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Thread: Trans-Alaska Trail

  1. #1
    Member cdubbin's Avatar
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    Default Trans-Alaska Trail

    So I've been thinking about this a long time. Down south they have the AT, the CDT, the PCT, even one proposed that spans the 48 states from east to west. So what do we have? The most gorgeous scenery on earth, and a dearth of trails to experience it. Sure, sure, we've got some doozies, but they're few and literally far between. So where would a single trail that traverses Alaska start? Where would it end? In my mind, I envision something that samples a little bit of all the best we have to offer- seacoast, alpine, boreal forest, tundra, with enough quirky little towns thrown in to make resupply on a thru-hike possible. So how's about it, people? Are we going to see this in our lifetime, or will the good old patchwork quilt of Alaskan landownership make it impossible?
    " Gas boats are bad enough, autos are an invention of the devil, and airplanes are worse." ~Allen Hasselborg

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    it can go wherever you want it to go.


    start walking.




    it's an interesting thing to ponder, but completely unrealistic.

    sizeable human walking trails do not just get built. (though roads and pipelines do...trails of sorts) the maintenance needs of our current trails, to try and keep their use sustainable, are far beyond what public land managers are currently funding. so propsing a new mega route might be fun...but have you ever built, say one mile of trail?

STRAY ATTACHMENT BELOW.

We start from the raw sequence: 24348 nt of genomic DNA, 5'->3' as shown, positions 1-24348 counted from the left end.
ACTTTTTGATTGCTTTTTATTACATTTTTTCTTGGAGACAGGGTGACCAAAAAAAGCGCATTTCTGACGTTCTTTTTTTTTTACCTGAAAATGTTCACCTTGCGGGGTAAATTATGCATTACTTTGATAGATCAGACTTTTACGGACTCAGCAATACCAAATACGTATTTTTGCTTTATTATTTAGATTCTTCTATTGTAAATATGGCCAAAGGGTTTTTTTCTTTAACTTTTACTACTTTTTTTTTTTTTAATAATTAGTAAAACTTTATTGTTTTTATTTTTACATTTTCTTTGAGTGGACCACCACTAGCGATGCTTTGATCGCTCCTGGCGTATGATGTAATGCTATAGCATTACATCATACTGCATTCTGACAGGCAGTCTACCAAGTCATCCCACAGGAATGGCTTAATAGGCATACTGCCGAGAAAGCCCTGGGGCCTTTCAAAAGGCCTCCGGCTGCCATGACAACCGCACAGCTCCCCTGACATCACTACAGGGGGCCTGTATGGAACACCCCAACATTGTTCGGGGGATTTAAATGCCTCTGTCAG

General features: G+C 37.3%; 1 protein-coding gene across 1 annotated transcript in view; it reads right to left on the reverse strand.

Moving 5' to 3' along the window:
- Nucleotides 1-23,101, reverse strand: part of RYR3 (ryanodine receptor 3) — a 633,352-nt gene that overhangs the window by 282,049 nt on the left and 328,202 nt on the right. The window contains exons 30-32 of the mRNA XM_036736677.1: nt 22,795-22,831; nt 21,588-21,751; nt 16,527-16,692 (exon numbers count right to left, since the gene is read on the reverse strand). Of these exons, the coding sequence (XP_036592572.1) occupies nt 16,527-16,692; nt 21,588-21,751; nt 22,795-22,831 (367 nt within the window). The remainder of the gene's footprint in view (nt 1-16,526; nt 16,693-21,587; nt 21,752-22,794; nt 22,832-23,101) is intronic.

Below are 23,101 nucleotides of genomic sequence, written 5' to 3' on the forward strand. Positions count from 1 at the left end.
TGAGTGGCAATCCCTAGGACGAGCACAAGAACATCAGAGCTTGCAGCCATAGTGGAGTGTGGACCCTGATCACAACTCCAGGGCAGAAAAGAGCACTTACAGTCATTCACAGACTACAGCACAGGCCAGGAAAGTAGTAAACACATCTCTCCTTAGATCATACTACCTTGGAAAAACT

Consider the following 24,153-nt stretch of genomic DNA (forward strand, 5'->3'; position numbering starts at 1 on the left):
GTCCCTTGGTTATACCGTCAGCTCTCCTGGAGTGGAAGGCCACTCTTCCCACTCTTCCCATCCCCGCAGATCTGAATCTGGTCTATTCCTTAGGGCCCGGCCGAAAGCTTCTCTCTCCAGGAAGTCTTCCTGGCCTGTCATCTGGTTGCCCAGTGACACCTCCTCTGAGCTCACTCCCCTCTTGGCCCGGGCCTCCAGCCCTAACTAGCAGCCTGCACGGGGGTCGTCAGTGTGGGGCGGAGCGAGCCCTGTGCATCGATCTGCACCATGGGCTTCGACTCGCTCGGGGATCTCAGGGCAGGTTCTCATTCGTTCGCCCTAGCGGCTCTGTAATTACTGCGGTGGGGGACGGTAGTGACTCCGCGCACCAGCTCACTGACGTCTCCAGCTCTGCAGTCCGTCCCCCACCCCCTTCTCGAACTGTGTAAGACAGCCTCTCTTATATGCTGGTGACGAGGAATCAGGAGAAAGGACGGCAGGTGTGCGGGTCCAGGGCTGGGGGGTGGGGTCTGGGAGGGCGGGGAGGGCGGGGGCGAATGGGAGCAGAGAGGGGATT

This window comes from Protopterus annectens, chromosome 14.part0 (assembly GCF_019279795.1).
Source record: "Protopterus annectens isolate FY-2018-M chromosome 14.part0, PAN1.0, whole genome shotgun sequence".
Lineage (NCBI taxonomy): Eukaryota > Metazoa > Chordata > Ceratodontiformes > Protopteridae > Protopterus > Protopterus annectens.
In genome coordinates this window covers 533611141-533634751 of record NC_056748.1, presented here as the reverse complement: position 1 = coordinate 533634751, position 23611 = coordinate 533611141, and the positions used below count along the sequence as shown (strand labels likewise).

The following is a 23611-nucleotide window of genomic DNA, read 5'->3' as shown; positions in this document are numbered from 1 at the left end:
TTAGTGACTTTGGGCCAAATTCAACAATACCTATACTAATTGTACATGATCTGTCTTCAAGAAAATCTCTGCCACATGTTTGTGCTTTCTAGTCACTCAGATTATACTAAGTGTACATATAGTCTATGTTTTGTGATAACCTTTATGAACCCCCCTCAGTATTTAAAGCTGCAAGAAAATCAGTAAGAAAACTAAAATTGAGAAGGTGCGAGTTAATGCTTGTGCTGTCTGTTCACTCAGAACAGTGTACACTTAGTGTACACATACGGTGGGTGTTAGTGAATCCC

so if you want a transalaska trail, go ahead and make it yourself. that's the only way. a packraft will probably help, by the way. i am also a big fan of maps.


    search about ned rozell's walk of the pipeline though, for anything close to a fixed route though.



    just out of curiosity....how many miles of spruce or tundra bog (as in standing water) have you slogged through?


    and have you ever traversed the talkeetna mountains?

    that trip should give you ample time to plan the great alaska traverse.

  3. #3
    Member cdubbin's Avatar
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    That's just it, andweav; I'm not looking for a "new" "megaroute", or to slog through a bog or climb the Talkeetnas. This route should utilize existing infrastructure wherever possible; current trails, rural roads, bridges, even the pipeline or railbelt corridors are possibilities. Just a regular trail that your average hiker can complete in a season. The Appalachian Trail wasn't built in a day, but now has a dedicated corps of volunteers who care for it. My question is, don't we deserve something like that?
    " Gas boats are bad enough, autos are an invention of the devil, and airplanes are worse." ~Allen Hasselborg

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    This idea may have a remote chance in the more populated part of the state that the major highways go through if you stuck close to the roads, but once you cross the Parks Hwy and head west there is not really any trails, or existing infrastructure to help it along. The major transportation routes are the rivers themselves with nearly all the major settlements on these rivers. There is few if any trails between the communities. The ones that do exist are mainly winter trails due to the difficulties of traveling cross-country when the ground is not frozen.

    It would literally take an army to do something like this, not just a few volunteers. We will never see anything like this in our lifetimes or our grandchildren's.

    One could walk the road system pretty much from Homer to the Arctic coast if you stayed on the roads or walk the pipeline from Valdez north it that is even allowed.